SMITH: No, I don't need to give you a call, because I understand I'm accountable for my own actions, and I have to suffer the consequences of my own actions. If you're somebody like a Tiger Woods or others who go on quote/unquote a "sex addiction clinic," what the public at large needs to see is somebody that's a bit can try it, this exhibiting a level of contrition. They're apologetic. They're sorry for the pain that they've caused so many people when in fact they weren't trying to cause any pain at all. They were just trying to get theirs. They got caught. They got busted and they want an explanation for the messes that's why they did what they did.

KING: Let me get a break. And when we return, we'll attempt to get Stephen Smith to come forward a little more who is most likely to be a sex addict. Some answers after the break.


KING: We're back. Dr. Pinsky, can we tin-type the sexual addict? Who was likely to become a sexual addict?

PINSKY: An easy sort of answer that is women that were sexually abused are very likely to be --

KING: Men?

PINSKY: Men, sexual abuse, physical abuse and emotional abuse.

KING: A man sexually abused as a child is likely to become --

PINSKY: I'm not saying sexual abuse leads to necessarily sexual addiction. But it is a common heritage in those people that do develop it.

KING: Layman might guess, Robert, that it would lead away from it.

WEISS: Yes, you would think the guy who was beaten wouldn't beat his kids, but that's just not how it works.

PINSKY: There's a strange thing about the human, Larry, that experiences that are terrorizing in childhood become arousing and attractive in adulthood.

KING: Why do you think the public is rooting -- more of the public is rooting for Tiger Woods than rooting against him, despite the fact most people would say this is despicable? BUCKLEY: Right? It is kind of crazy, isn't it? But I think because he has been a hero for so long -- and I think he disappointed a lot of people. But I also think there is some compassion and empathy. And I think ultimately we're selfish. We want to see him be entertaining to us. We want to see him do well. And maybe there's some good stuff.

KING: Steven, do you want him to win the Masters?

SMITH: No question. I don't think he will because It think it is just pure rustiness. I don't expect him to win. But I --

KING: Why do you want him to win?

SMITH: Because I think he is the greatest golfer in the world. I think everybody is entitled to make their mistakes. We are in America. This is the land of second chances. The reality is that although some of the details of what allegedly has transpired in his life has been repugnant, the fact is who knows what is going on in anybody else's bedroom?

You've got a lot of people out there that are saying to themselves, you know, it has been a bit extreme the kind of heat that's been thrown in his direct. He is still just a golfer. He's the greatest in the world. Let's put this in perspective.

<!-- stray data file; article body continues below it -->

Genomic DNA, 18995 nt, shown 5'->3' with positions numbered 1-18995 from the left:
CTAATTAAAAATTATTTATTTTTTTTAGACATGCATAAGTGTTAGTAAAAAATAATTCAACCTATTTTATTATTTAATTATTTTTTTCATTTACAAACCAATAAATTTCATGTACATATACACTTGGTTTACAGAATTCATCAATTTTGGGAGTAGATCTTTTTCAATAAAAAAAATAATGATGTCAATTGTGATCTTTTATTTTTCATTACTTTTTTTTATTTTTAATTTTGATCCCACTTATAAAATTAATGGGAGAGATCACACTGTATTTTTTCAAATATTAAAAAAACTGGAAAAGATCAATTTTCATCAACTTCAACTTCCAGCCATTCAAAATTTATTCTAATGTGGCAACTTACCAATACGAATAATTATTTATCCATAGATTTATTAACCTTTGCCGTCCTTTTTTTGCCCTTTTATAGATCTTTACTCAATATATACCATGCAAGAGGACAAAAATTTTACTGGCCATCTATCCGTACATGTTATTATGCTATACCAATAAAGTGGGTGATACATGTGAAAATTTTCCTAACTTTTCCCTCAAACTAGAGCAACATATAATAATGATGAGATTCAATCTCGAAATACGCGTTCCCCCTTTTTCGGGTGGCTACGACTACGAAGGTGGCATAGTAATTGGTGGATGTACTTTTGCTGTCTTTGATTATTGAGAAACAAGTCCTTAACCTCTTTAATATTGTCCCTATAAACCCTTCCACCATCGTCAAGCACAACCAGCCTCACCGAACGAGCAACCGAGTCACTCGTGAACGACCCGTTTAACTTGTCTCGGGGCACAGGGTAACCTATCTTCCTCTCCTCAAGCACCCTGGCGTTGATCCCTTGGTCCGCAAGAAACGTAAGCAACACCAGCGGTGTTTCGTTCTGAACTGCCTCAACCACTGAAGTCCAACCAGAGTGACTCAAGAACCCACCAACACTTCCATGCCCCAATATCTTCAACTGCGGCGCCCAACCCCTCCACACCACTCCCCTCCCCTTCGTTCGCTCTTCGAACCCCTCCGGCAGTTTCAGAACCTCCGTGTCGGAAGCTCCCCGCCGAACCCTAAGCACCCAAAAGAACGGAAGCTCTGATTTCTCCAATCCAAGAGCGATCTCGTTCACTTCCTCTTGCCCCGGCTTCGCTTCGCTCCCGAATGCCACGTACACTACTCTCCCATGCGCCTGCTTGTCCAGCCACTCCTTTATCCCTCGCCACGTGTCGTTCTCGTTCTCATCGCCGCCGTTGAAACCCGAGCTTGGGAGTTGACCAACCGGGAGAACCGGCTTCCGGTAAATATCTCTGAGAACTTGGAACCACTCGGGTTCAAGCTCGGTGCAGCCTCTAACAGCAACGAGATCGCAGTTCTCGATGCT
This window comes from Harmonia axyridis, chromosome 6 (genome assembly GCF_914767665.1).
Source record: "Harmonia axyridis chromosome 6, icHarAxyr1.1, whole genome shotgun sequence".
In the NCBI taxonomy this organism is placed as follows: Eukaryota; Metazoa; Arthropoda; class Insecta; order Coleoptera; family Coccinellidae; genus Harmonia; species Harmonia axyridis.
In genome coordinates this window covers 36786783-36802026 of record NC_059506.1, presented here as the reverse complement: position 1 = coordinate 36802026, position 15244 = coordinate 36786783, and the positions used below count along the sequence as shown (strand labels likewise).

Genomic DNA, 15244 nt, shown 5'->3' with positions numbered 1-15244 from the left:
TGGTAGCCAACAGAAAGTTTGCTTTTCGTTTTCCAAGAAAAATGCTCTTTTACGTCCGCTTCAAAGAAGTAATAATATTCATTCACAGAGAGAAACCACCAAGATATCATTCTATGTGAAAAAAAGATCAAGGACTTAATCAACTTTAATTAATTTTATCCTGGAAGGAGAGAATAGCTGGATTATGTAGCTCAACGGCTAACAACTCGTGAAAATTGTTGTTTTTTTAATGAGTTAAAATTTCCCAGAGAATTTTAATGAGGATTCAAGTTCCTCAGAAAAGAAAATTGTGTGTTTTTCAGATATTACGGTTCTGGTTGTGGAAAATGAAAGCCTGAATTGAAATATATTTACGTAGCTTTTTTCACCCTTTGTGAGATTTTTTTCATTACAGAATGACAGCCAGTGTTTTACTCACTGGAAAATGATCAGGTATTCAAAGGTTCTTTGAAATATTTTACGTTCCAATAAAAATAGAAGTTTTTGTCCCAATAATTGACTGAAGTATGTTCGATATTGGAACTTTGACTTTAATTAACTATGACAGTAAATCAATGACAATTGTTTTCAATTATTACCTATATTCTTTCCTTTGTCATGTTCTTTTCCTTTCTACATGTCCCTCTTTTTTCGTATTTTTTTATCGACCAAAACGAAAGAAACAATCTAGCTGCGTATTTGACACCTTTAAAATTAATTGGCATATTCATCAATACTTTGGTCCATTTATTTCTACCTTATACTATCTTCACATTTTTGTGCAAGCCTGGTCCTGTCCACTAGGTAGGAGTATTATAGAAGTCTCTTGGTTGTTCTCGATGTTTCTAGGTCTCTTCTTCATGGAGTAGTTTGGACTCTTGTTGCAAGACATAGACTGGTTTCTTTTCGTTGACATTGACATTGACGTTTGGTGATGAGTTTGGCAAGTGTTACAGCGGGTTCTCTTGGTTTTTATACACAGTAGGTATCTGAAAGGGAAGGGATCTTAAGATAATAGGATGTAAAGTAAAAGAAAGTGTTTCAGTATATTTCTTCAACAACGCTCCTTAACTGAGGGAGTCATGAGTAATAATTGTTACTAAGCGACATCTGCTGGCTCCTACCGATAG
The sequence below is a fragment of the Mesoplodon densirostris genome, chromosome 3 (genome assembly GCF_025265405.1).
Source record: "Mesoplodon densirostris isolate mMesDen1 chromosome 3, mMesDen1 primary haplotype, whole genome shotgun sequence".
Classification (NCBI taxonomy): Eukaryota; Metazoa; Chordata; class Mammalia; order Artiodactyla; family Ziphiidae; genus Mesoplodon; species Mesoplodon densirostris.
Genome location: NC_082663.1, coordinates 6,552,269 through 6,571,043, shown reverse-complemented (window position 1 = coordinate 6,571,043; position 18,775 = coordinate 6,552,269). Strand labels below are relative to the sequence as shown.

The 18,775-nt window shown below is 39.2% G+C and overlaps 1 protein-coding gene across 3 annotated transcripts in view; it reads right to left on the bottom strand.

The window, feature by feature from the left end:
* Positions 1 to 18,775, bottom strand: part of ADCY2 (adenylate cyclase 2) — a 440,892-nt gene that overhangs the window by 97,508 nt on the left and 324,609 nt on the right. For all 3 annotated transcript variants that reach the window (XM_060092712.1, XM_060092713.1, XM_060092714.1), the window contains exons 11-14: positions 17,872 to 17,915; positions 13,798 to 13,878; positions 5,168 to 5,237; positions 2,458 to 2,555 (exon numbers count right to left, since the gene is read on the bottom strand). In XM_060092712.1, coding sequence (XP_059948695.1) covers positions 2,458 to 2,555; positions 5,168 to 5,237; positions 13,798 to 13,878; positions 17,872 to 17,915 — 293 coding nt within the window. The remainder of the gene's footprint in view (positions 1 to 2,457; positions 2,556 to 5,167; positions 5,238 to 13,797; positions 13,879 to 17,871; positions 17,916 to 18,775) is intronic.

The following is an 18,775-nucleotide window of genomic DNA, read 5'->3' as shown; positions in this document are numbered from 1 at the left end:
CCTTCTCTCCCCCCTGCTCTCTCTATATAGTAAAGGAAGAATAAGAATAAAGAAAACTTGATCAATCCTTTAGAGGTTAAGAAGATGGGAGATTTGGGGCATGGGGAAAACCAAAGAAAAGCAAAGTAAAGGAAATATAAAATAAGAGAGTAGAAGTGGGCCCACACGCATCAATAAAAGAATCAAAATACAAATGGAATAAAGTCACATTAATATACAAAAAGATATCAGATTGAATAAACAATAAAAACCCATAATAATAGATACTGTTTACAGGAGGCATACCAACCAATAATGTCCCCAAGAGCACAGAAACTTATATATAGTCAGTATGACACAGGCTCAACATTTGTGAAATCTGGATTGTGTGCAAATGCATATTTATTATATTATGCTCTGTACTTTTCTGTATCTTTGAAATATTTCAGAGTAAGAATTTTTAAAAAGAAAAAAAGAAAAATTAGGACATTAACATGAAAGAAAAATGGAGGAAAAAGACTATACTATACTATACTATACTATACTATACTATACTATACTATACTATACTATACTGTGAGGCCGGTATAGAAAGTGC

KING: Steven, what about those who say, concerning anyone, the movie star, the golfer, it's none of our business.

SMITH: I agree with that. I don't believe that the details, the salacious details in regard to his relationship with his wife or the prostitute, strippers, hookers, whatever you want to pick -- I don't think those details are any of our business. But I do think it is worth getting into the psyche of an individual that would apparently have so much to lose and would engage in some of the raunchy kind of behavior that he allegedly has engaged in.

I don't think there is any question that there is some inquisitiveness that comes along with that.

KING: Why do we risk, Dr. Pinsky?

PINSKY: Why do we take risk?

KING: Risks. The Tiger Woods risk is monumental.

PINSKY: That's denial. That's about denial.

KING: I'm not going to get caught.

PINSKY: They're so in the arousal of the moment that they just ignore what the consequences could be. It is not until the consequences comes to bear that they have to deal with it.

(CROSS TALK) WEISS: I think Tiger said. That he said I felt entitled in the world that I was living and the way I was living to be able to take what I wanted. He said that.

KING: Steven?

SMITH: I get that this is where Dr. Drew and I, we part like the Red Sea, for crying out loud. How about some people just acknowledging that there are some men out there -- God forbid a man has to come on national TV and say this. There are some men, dare I say, that are absolutely miserable at home. They're not happy at all, particularly with their sex life.

WEISS: They can get a divorce.

SMITH: Of course, yeah. But when you're worried about losing 300, 400 million dollars, or in a more relative case, just half of whatever you've learned -- if you're a basketball player, your wife never shot a jump shot. If you're a golfer, you're wife never shot a hole in one. If you're a football player, your wife never scored a point. You work all your life to get to this point, then, all of a sudden, she's on the verge of taking half because you're not happy with her any longer? That's a lot to risk.

PINSKY: I really, really do not believe that Tiger is unhappy with his wife.